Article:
Denis Bakhvalov

Computing industry at the end of 2020 as I see it.

Categories: research

30 Dec 2020

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Disclaimer: Everything written in this post is my personal opinion and does not reflect the official position of my employer (Intel). This post does not advertise any software, hardware, or any other product.

We live in a very interesting time! I’m curious to see where the computing industry will go in the upcoming years. And this is extremely hard to predict. Tech giants collaborate with and against each other in many directions. For instance, Intel and AMD compete with each other for the best CPU, but at the same time, together they defend the X86 ecosystem against ARM that is backed by big players like Apple, Amazon, Samsung, and others. One thing I know is that we are at the beginning of the new computing era. The world progressed from the PC era to the cloud era, but now computing becomes even more distributed and heterogeneous. In this short post, I will share my humble opinion on this.

Software programmers have had an “easy ride” for decades, thanks to Moore’s law. Unfortunately, single-threaded performance growth is slowing down, which is so critical for general-purpose computing. John Hennessy said in his Google I/O 2018 talk: “That’s the end of the general-purpose processor performance as we know it”. Now it is the world of specialized HW for a particular domain. I talk a lot about that in the first chapter of my book, so read it for an expanded discussion. According to the popular paper “There’s plenty of room at the top” by Leiserson et al., streamlined HW is the future we will face, where computing devices would be heavily customized for the work they are designed to do. Everything will look like a computer. Even simple earphones will employ a noise-canceling streaming processor, that will be crafted to do just noise-canceling and nothing else.

Something more complex than the earbuds will have multiple accelerators integrated into the single SOC. I believe, our computing world moves from the traditional CPU + GPU design towards an XPU design, where multiple types of HW are integrated into a single system. In a cloud environment, heterogeneity is already a norm, with CPU, GPU, FPGA, and other accelerators hosted under the same rack. But we also see this trend for user devices. For example, the Apple iPhone chip has a CPU, a GPU, and an AI chip integrated into a single SOC. I think this trend can be observed in the actions of the industry’s major players. HW companies are broadening their portfolio to provide a wide range of HW architectures. NVidia is going after the CPU market by buying ARM, AMD acquired Xilinx, one of the major players in the FPGA world, and so on.

There is one problem associated with it. It will be extremely hard for a casual developer to target this insane number of architectures and getting a good level of performance out of them. One of the existing solutions is CUDA which is proprietary to NVidia and only targets their HW. For developers, to be able to program for a variety of different HW architectures, we need an open standard supported by all the vendors.

Sorry for the shameless plug, but here is where Intel’s OneAPI comes into play. This is the project that I’m working on, so I’m happy to talk about it. OneAPI is a bold idea that all the HW devices can be programmed using a single API, just like OpenCL, but much easier. OneAPI is built upon the modern C++ and Khronos SYCL standards. The core of OneAPI is the Data Parallel C++ (DPCPP) compiler, which is available on github. BTW, the whole project is free, you can download it and give it a try. The best part about this programming model is that it does all the heavy lifting for you, so you can focus on the algorithm, rather than on writing OpenCL calls. This post is not about OneAPI, however, let me know if you are interested in it. Maybe I can write more about the DPCPP compiler. I started working on the DPCPP compiler at the beginning of 2020, so I’m not the biggest expert here. But the whole initiative looks very promising to me.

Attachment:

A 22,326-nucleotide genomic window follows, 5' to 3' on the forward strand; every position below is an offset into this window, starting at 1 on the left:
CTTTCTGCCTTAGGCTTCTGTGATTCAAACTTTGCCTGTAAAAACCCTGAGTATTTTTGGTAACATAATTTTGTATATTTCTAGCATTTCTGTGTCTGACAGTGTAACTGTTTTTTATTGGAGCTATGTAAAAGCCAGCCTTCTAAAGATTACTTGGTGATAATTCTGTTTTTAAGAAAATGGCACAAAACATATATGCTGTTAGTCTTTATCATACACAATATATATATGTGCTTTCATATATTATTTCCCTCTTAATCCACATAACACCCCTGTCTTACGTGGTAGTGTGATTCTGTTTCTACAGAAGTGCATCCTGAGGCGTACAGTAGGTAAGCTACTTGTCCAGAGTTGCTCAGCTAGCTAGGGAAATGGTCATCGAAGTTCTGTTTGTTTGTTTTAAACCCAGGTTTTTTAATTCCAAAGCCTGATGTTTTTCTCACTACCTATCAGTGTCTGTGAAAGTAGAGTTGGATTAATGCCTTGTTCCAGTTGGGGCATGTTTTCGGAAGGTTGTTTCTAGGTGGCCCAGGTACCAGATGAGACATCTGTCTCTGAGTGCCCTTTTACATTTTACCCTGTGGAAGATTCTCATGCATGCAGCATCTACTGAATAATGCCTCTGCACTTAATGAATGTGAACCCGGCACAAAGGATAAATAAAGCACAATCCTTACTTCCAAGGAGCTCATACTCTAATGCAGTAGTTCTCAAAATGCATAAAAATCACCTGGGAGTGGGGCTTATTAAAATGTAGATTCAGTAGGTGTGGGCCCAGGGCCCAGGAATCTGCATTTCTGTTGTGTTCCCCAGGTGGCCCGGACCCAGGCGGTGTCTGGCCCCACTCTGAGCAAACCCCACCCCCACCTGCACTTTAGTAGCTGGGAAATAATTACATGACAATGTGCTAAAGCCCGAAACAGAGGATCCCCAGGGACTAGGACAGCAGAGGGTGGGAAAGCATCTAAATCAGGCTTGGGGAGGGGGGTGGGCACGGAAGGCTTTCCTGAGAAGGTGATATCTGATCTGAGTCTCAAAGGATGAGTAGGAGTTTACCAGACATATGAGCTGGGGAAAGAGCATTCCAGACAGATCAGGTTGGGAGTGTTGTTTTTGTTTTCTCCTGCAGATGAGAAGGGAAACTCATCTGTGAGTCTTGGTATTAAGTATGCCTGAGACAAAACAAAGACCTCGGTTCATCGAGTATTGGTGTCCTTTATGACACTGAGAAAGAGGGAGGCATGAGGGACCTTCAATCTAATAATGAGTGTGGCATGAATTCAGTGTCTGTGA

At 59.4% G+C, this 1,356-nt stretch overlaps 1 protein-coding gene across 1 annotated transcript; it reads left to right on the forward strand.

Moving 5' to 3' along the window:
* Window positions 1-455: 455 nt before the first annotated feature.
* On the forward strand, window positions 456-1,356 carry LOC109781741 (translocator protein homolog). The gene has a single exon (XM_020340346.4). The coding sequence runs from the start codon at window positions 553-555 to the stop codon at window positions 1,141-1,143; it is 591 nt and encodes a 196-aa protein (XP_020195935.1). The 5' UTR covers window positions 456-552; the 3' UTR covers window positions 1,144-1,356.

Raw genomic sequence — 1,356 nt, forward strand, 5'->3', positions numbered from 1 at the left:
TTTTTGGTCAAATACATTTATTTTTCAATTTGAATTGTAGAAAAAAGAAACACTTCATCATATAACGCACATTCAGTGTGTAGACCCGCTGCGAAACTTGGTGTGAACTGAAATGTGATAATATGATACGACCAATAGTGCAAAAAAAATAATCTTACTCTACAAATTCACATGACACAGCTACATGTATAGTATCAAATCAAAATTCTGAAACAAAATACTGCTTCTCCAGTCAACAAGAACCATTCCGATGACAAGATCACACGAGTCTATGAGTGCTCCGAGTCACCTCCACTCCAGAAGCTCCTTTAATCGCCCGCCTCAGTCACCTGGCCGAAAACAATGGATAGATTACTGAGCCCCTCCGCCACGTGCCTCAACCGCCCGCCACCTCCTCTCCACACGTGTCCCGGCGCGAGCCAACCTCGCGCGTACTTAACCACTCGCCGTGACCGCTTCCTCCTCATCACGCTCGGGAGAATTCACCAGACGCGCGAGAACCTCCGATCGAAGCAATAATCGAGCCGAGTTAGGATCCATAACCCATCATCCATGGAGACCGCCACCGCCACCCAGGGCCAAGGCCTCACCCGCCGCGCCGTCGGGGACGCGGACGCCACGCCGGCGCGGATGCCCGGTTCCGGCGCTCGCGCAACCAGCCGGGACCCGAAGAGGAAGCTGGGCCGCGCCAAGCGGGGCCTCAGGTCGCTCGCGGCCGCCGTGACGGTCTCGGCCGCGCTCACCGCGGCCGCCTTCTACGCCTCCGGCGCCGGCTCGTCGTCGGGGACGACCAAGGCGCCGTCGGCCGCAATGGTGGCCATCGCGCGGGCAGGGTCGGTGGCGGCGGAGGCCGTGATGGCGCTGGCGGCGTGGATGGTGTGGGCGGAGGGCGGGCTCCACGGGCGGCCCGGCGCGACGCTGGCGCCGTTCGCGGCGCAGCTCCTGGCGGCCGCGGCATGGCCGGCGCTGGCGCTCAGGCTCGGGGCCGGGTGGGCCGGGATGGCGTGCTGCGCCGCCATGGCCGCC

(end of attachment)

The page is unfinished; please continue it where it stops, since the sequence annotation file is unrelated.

The variety of different hardware begs for a unified programming model. Sooner or later, cloud service providers would come up with something similar, given the need to program all the different machine types in their data centers. In that sense OneAPI project is forward-looking and provides an open standard, that can be picked up by all the players.

Speaking of data centers. Right now we see many services operate in the cloud environment. Those computations are owned by the data centers. It is very much profitable for them to know what is being done on their servers since they can make a customized solution that will be better tuned for the needs of their customers. We already see this trend with Amazon developing their Graviton processor family. Microsoft recently announced that they will start making their own server chips for their data centers.

However, it’s not yet clear to me where the computations would be done in the future. The current trend is to do everything in the cloud, but things can turn in the opposite direction. We could see more and more computations done “on the edge”, i.e. on the user devices. The primary driving factors for that could be privacy and security concerns. But also, a simple fact that moving the data back and forth between the device and the cloud is not cheap. The growth of 5G may reduce the “cost” of data transfers, but still, we cannot do better than the speed of light.

It will be very interesting to see where the computing industry will move in the upcoming years. I would love to hear what you think. Share your thoughts in the comments.

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